The city has earmarked about $2.2 million in the 2009-10 budget to repair potholes, or just one percent of the $2 billion total. And people wonder why I get so irritated about the priorities at City Hall.

Potholes, of course, will be big news this week — and next week and the week after and the rest of the year, thanks to this winter’s record snow and the city’s failure to spend $2.6 million (another one percent) on pothole prevention that might have saved us from some of the axle-benders. So, as you bounce up and down on our chuckhole-strewn roads, think about how the bureaucrats at City Hall eliminated money for highway repair but kept money for something called a vertiport, so helicopters can land downtown on the taxpayer’s dime.

After the jump, how the pothole budget works and what could have been trimmed to find money to fix — and prevent — them.

The good news is that Gilbert Aguilar, who oversees the street department, assured me that all the potholes will be fixed, regardless of budget limitations. The city will use top-grade materials, he said, and won’t cut corners. Aguilar was generous and gracious with his time, and seemed genuinely concerned that taxpayers get their money’s worth. And, he said, as bad as this pothole season seems, it isn’t the worse in his 31 years in the street department.

The bad news is that much of this mess could have been avoided, he said. The city cut $2.6 million from the budget for what’s called micro-slurry, which seals the road pavement and prevents water from getting in. Water, which seeps into the road and then freezes, is the prime cause of potholes. Joe Button, a senior research fellow at the Texas Transportation Institute in College Station, says micro-slurry is the key to pothole prevention.

So, no micro-slurry. That leaves us with the $2.2 million for pothole repairs. (There is an item in the budget called pothole repairs, at $340,000, but that is just one kind of pothole. The budget actually covers three kinds of repairs). As always, in trying to decode the budget, I’m hampered by its artificial organization. Street repairs are included in the Economic Vibrancy section, for example, and not Public Safety.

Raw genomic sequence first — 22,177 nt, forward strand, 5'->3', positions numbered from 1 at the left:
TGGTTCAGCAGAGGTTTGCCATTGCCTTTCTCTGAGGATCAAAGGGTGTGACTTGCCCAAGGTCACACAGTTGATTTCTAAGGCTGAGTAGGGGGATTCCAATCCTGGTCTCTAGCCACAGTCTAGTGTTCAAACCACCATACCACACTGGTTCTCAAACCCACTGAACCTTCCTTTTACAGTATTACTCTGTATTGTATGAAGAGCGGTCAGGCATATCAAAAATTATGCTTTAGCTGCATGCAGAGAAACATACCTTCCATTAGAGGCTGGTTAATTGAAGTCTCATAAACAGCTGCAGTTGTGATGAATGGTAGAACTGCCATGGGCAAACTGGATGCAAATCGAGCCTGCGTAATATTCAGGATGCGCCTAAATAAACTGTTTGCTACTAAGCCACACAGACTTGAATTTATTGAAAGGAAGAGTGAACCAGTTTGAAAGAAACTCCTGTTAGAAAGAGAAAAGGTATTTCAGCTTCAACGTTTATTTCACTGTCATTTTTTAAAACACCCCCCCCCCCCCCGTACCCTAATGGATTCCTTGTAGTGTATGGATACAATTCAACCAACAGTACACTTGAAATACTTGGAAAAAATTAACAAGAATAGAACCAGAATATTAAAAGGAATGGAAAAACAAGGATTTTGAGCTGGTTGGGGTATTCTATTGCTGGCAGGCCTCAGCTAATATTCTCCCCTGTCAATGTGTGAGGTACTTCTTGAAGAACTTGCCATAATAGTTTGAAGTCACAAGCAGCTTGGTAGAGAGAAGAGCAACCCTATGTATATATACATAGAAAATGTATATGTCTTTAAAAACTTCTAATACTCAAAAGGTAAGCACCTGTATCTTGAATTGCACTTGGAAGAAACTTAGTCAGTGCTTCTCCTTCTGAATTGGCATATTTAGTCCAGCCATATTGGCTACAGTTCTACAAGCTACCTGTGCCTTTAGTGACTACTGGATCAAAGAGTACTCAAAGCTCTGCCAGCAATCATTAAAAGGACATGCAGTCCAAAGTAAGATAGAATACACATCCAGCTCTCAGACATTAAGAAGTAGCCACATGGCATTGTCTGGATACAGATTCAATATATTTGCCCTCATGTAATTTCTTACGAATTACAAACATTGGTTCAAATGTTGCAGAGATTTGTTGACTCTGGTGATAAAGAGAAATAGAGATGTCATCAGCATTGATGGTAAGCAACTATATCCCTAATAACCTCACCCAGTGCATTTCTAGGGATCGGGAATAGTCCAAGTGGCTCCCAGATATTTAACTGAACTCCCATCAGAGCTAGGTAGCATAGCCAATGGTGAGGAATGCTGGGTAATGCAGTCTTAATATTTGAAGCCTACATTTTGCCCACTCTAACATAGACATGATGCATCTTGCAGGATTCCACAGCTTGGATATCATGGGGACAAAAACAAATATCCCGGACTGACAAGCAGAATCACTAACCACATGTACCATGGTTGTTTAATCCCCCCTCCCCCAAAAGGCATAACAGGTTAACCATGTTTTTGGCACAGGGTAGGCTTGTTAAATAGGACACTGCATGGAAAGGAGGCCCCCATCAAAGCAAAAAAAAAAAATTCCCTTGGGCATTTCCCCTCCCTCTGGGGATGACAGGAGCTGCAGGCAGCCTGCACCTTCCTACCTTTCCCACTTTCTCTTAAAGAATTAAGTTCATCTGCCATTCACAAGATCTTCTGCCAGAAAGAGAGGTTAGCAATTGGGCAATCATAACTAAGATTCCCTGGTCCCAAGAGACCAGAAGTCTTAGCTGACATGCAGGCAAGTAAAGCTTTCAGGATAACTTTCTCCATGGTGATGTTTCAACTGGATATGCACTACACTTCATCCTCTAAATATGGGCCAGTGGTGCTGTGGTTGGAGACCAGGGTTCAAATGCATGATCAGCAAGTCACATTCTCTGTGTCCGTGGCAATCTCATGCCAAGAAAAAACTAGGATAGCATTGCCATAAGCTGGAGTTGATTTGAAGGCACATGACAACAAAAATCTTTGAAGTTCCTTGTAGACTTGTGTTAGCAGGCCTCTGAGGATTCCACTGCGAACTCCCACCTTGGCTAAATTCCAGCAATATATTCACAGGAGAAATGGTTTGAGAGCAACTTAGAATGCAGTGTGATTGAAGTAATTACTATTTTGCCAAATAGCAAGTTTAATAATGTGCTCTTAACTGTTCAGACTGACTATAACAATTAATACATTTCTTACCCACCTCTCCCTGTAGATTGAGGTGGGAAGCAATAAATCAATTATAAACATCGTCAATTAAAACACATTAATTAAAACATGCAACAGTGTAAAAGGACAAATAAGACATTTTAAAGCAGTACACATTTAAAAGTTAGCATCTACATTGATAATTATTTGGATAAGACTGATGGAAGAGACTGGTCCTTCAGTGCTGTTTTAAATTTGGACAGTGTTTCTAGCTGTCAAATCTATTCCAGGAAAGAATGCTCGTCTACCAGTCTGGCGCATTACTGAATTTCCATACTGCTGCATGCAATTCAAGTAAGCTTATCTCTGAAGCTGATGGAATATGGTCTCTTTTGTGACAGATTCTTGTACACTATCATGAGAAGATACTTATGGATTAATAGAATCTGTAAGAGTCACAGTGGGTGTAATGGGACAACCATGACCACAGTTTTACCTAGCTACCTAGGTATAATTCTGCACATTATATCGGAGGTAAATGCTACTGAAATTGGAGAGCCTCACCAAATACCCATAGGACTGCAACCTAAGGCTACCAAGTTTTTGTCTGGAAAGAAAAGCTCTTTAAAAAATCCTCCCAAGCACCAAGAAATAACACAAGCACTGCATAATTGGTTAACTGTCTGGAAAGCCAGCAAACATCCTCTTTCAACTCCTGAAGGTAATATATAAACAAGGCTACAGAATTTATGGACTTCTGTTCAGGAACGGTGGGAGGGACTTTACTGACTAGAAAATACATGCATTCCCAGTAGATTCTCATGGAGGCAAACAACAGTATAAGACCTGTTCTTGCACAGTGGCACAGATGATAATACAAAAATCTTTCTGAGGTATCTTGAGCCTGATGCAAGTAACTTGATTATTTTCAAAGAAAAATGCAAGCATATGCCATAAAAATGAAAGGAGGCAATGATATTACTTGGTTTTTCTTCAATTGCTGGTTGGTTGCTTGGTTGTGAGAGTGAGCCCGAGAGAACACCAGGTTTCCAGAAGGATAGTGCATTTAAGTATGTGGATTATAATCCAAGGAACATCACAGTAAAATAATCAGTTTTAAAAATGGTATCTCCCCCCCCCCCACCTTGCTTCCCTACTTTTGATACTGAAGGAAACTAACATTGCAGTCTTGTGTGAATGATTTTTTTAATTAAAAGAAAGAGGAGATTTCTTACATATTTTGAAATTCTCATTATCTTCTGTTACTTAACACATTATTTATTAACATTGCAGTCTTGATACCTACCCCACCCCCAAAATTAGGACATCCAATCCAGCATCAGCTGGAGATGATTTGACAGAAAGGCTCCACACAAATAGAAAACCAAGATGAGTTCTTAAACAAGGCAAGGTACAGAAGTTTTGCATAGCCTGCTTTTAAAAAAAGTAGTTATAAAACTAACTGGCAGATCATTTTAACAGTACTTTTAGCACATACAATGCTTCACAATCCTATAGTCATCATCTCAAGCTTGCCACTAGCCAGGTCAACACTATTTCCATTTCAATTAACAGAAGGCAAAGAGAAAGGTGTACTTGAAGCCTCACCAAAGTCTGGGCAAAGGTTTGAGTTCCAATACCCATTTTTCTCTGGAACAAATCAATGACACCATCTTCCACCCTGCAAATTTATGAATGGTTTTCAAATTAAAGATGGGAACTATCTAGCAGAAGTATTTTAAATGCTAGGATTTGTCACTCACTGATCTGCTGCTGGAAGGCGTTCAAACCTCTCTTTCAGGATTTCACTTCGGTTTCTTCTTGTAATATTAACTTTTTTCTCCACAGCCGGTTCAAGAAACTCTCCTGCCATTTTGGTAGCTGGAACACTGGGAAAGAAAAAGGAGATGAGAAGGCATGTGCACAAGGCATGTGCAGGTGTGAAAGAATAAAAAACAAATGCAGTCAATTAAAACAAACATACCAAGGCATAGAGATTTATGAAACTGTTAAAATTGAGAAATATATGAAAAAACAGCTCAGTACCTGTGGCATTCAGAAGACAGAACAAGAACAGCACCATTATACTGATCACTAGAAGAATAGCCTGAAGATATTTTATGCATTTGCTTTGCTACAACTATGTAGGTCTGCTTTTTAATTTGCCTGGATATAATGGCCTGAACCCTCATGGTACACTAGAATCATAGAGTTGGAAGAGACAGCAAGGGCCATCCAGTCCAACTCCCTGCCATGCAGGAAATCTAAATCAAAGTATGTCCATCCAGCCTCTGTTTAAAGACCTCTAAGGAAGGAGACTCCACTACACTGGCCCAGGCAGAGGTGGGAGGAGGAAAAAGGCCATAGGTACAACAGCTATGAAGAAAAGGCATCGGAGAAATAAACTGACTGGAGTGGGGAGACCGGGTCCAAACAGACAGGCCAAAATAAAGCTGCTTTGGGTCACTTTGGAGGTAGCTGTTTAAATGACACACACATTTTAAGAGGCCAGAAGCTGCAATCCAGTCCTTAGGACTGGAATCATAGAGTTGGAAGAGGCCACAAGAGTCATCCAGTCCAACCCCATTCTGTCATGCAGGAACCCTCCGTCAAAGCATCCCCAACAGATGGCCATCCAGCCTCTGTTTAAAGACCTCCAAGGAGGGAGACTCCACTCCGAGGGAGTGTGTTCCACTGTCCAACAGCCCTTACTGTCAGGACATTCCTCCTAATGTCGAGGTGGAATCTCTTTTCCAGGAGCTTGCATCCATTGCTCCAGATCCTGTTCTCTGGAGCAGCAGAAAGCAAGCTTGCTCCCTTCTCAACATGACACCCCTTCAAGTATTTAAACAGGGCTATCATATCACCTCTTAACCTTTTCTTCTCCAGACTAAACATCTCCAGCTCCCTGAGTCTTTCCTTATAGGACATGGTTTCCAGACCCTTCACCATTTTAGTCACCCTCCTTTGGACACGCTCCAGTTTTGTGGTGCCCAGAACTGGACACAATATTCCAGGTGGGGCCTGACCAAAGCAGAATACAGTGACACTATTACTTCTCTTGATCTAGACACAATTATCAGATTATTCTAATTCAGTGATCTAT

But as near as I can tell, the budget numbers for potholes, even at $2.2 million, aren’t very real. The cost of asphalt has risen substantially in the past several years, said Button, yet the budget for pothole repairs seems to be about the same over that period. I honestly can’t figure out why that would be.

Which leaves us with the $4.8 million question. Where do we find the money to restore micro-slurry and come up with a meaningful budget number for potholes? Because, if we’re going to find the money to fix potholes this year, the money will have to come from somewhere else. Here are a few thoughts, and all I did was go through the Economic Vibrancy section. You can find your own by accessing the 2009-10 budget here. I included the page numbers for the budget PDF in the $5 million of cuts I identified.

• The vertiport (page 85, Economic Vibrancy), which will cost the city almost one-quarter of a million dollars to operate. How many of us know that the city operates a helicopter landing pad downtown?

• Some $1.25 million for the Trinity River Corridor project (page 81, Economic Vibrancy). It’s not getting built, and that’s got nothing to do with my feelings about the project one way or the other. There is no money, so why are we planning as if there is?

• About one-half million dollars for international business development (page 35, Economic Vibrancy). What’s the point of bringing visitors here to pitch them on how wonderful Dallas is when the roads are nothing but potholes?

• Some $3 million more by using one of Mayor Park Cities’ favorite tools — privatization. Let’s sell Dallas Executive Airport (what used to be called Redbird) and the Farmers’ Market. If it’s good enough for the zoo, why not for Redbird (page 19, Economic Vibrancy) and the Farmers’ Market (page 19, Economic Vibrancy)?